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by Dr Steven Henshaw







James Henry Willard was born on the 21st of March 1880 in the City of Worcester. He was the only son of Elizabeth and Henry Morton Willard. 



Mr and Mrs Willard  



As a child he immersed himself in the poetry of Keats and Shelley, and he was a keen artist, although none of his artwork survives.  James Willard enjoyed strolls with his parents across the Malvern Hills, and he would fly his kite atop of them on windy days.  He was a quiet, thoughtful child, but friendly and kind, and liked by all who knew him. 


At the age of fifteen his father died from a short illness, this had a profound effect on the young boy, and he grew in strength and character and obtained work at a public house in the City, and there are rumours that he sang in a barbershop quartet.    


In 1900 he joined the armed forces, and both the 1st and 2nd Battalions of the Worcestershire Regiment were involved in conflicts in Africa during 1900 and 1902.


“He was a quiet lad, but always willing to get stuck in when it was needed” Sergeant Edward Lee


On January 24th 1900 James Willard was amongst thirty thousand British Infantrymen twenty miles west of Ladysmith in the Natal. As a raw recruit it would be hard to imagine his feelings at being involved in the battle of Spion Kop. Commander Sir Charles Warren took his large force across the Tugler river, but then hesitated and waited for two days, unaware that the Boers were amassing a five thousand strong defense of the area.  Warren decided to advance to the commanding heights of Spion Kop, he sent two thousand men, including the young and inexperienced Willard on a mission to scale the hill. It was a tragic miscalculation, the soldiers could not dig in, and had no sandbags, and they were soon to discover that they were overlooked by Boer artillery. The British force came under heavy fire, and had little means of defense, and without communication from their Commanding Officer, they stood and fought back defiantly as they were butchered in their thousands. Reinforcements kept the hill under British control, but by 4.30 the two opposing sides withdrew as both believed they were losing ground. The Boers rallied and retook the hill with ease as it was now thick with the corpses of British soldiers.





An artist's impression of Kopje and Tugler river


“It was the lad’s first real action, but he stood shoulder to shoulder with our boys and didn’t falter, even when the boar artillery tore into us” Sergeant Edward Lee


Spion Kop cost the lives of two thousand British soldiers and two hundred Boers and it was a disastrous day for the British Military.               


During the last hours of darkness of February 12th 1900 James Willard’s 2nd Battalion were involved in a brutal attack by the Boers at Kopje Camp in Slingerfrontein, the British fought off the Boers as they moved up a hill, later named Worcester Hill. The British Battalion contained at least four hundred and fifty marksmen, but they were greatly outnumbered as the Boers proceeded through the early morning mist, firing their rifles and shouting fiercely, they were picked off with great accuracy by the British snipers. James Willard distinguished himself by claiming the lives of many Boers, although he was wounded in the thigh by a bullet. The defense was successful and the Boers retreated with the loss of over two hundred men killed or wounded. During a brief hand to hand struggle with the attacking Boers, the British lost twenty eight men and nearly a hundred were wounded.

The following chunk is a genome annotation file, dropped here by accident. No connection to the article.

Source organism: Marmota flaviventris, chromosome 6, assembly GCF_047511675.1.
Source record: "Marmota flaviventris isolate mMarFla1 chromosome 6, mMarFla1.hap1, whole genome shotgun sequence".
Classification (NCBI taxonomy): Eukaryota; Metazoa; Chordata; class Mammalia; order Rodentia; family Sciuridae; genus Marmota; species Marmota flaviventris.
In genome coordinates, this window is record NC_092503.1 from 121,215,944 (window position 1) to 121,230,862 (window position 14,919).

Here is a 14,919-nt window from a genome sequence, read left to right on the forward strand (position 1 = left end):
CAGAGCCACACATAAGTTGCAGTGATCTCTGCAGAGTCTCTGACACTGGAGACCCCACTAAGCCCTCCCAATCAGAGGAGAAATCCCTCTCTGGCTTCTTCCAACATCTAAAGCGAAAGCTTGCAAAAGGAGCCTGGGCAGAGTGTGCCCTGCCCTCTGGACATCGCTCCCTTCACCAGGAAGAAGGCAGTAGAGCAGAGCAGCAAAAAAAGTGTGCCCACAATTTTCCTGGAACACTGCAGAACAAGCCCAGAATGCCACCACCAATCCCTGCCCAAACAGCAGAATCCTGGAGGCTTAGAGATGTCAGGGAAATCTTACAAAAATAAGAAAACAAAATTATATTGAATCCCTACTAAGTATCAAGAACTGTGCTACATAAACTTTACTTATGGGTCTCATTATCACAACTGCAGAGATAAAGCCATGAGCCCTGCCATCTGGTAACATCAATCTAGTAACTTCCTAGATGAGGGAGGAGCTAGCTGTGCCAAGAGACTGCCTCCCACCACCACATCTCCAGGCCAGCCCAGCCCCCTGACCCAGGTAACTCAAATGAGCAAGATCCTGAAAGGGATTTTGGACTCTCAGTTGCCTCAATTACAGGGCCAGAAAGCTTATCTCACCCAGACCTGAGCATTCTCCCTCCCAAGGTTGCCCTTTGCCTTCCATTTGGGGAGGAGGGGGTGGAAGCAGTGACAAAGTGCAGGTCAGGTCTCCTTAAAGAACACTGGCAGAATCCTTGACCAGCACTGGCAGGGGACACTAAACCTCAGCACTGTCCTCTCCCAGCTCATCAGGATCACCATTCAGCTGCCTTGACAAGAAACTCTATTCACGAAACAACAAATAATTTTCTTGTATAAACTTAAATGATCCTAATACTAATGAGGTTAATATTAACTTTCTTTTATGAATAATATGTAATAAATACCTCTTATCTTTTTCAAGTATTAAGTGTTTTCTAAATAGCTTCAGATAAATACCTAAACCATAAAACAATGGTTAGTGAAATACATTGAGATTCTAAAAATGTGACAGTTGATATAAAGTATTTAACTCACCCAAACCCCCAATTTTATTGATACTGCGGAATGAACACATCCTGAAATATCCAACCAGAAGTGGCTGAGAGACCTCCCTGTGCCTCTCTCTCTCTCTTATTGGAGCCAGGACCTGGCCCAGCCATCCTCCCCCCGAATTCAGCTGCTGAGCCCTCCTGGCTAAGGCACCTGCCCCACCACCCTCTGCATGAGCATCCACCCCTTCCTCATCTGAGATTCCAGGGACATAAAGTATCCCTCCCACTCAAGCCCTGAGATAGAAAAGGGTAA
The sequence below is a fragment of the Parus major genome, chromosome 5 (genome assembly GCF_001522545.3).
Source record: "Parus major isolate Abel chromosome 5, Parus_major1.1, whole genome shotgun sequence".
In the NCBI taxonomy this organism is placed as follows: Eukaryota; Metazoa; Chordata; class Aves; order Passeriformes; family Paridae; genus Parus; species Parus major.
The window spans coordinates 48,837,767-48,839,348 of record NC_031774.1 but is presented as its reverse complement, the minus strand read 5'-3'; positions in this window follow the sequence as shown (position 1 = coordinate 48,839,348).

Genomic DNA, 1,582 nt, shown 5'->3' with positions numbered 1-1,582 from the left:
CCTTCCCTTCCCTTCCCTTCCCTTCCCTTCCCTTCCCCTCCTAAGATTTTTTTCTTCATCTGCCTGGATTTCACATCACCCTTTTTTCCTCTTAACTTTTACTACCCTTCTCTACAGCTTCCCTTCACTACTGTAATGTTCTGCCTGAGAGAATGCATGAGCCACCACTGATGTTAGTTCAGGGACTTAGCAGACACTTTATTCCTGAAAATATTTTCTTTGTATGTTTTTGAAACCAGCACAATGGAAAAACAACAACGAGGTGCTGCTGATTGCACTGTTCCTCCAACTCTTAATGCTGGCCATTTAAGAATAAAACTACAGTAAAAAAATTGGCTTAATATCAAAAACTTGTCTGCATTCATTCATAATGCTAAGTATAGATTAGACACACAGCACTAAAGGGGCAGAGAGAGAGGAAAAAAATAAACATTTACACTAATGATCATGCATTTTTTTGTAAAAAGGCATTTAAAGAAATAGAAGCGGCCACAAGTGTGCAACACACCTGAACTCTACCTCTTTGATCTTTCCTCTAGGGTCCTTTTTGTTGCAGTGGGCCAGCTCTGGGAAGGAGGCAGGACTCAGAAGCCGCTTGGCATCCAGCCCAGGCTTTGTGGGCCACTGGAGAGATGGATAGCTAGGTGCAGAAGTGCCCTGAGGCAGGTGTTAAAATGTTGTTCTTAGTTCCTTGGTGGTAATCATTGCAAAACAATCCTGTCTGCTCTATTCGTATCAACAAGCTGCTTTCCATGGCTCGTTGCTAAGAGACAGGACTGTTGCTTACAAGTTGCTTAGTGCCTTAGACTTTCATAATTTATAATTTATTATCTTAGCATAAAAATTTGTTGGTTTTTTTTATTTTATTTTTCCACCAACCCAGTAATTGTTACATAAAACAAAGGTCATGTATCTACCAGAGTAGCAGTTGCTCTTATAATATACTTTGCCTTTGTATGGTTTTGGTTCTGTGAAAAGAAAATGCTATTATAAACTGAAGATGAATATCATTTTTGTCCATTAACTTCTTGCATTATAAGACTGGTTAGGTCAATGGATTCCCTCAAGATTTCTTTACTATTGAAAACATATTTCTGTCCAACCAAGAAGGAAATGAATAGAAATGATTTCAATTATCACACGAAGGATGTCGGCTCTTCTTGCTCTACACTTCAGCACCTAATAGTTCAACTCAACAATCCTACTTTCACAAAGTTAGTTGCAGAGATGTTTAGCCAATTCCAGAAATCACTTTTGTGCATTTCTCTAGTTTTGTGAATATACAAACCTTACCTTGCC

Boers at Spion Kopje


“I watched Private Willard, he was in the thick of it. The blood was up, and the bullets were flying! He caught one in the leg, but didn’t falter, he kept his nerve under fire”. Private Herbert Short


James Willard’s injury was not severe and he soon returned to combat.





Sargeant James Willard  


James Willard returned home in 1902, but remained in the army. In 1910 he married Catherine Bowers.



Catherine Bowers



She was born in Ledbury on September 18th 1888 and was employed as a seamstress at the Worcester Glove Factory. They met when they were both on holiday in Brighton. He approached Catherine through the rain and seeing that she looked cold, he handed her his coat to wear, and romance quickly bloomed between the two.


They were married on the 17th of August of the following year, and in 1914 when Catherine was twenty six they had a baby, who they called Emma.


On the 28th of June 1914 the Great War began. James Willard now a Captain was posted to France and Flanders.






Captain James Willard



He was amidst the one hundred and twenty five thousand soldiers at the battle of the First Marne on September 6th 1914.


On the eve of the battle, the French General Joseph Joffe stated.